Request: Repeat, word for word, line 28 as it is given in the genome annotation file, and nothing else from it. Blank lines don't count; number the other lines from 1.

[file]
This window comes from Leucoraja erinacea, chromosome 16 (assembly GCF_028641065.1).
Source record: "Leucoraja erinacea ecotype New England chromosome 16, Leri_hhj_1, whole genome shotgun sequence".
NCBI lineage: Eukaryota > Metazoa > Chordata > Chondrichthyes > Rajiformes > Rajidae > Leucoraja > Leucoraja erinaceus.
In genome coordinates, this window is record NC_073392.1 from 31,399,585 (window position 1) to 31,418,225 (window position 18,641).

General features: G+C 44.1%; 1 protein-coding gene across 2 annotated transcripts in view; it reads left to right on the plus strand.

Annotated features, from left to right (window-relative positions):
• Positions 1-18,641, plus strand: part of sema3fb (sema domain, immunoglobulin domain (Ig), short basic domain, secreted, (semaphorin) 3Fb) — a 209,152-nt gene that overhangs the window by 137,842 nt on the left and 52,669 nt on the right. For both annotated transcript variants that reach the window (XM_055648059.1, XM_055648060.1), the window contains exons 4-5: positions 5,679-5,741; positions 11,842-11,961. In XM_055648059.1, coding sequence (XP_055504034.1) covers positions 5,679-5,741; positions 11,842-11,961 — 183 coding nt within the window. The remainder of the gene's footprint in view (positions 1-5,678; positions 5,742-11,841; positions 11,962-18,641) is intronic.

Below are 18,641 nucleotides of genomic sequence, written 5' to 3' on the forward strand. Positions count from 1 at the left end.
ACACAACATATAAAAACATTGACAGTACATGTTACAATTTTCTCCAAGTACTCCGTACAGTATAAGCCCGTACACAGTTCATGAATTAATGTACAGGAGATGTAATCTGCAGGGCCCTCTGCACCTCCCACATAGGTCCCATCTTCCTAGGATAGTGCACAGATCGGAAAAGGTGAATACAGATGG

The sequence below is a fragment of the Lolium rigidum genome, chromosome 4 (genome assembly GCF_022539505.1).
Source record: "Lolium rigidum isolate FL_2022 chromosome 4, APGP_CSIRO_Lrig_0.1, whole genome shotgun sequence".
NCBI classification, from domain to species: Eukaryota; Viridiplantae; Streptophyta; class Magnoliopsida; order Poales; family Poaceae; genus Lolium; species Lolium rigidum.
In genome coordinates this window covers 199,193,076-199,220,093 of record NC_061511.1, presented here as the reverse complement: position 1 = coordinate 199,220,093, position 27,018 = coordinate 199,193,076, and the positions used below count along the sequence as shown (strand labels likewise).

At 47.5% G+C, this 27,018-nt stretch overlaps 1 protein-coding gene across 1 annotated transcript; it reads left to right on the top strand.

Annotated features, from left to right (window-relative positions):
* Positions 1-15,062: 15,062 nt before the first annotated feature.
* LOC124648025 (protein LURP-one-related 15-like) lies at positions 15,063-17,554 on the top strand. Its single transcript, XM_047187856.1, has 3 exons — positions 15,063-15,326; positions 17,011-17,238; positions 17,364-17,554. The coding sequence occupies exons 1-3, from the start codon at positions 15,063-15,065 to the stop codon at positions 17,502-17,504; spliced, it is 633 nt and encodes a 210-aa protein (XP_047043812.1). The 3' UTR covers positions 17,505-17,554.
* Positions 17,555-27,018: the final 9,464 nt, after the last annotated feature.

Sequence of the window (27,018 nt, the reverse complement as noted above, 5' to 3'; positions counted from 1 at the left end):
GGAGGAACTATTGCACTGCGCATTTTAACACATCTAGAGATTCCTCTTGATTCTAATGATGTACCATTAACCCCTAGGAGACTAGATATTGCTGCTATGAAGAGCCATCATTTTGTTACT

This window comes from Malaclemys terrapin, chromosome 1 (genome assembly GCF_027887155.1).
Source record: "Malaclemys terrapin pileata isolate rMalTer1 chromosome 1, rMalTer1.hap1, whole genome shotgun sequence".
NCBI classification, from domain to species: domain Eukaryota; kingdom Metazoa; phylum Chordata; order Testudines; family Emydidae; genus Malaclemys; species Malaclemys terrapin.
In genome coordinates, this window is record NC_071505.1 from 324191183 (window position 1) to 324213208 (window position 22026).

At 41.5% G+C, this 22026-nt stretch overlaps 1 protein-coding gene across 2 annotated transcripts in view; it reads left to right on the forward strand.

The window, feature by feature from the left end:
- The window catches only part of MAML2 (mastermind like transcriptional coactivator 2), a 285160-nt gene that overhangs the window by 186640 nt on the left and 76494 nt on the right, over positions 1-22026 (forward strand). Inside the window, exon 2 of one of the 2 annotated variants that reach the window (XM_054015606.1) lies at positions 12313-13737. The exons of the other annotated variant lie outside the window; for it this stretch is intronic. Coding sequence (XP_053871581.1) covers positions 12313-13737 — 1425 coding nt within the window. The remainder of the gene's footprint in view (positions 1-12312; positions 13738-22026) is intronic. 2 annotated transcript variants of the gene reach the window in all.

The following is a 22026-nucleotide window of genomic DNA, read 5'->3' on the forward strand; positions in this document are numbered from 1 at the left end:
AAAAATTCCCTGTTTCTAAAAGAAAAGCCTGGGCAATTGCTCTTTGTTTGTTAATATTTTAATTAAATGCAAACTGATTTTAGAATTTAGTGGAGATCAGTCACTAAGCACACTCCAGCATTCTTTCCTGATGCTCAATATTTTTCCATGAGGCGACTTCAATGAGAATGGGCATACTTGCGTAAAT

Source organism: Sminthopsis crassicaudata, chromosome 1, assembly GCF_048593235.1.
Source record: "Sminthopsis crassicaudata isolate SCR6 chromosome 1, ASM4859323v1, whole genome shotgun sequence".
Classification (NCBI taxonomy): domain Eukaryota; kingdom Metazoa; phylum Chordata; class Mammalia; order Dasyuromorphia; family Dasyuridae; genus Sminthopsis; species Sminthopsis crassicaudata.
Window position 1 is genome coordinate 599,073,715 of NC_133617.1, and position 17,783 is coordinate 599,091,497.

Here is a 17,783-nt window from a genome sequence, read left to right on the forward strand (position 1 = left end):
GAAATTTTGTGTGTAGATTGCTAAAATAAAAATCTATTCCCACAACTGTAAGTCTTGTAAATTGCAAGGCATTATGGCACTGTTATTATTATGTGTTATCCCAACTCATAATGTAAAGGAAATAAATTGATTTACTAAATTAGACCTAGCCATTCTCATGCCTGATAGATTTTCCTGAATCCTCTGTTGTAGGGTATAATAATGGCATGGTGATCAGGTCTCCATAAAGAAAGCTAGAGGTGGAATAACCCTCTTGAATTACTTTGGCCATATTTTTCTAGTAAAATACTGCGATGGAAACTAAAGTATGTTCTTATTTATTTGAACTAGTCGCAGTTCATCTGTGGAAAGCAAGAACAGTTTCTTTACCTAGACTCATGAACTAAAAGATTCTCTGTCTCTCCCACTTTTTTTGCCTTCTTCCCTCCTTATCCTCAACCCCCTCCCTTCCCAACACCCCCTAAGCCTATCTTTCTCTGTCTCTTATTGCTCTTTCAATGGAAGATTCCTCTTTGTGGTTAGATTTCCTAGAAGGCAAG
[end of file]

The following is a 22026-nucleotide window of genomic DNA, read 5'->3' on the forward strand; positions in this document are numbered from 1 at the left end: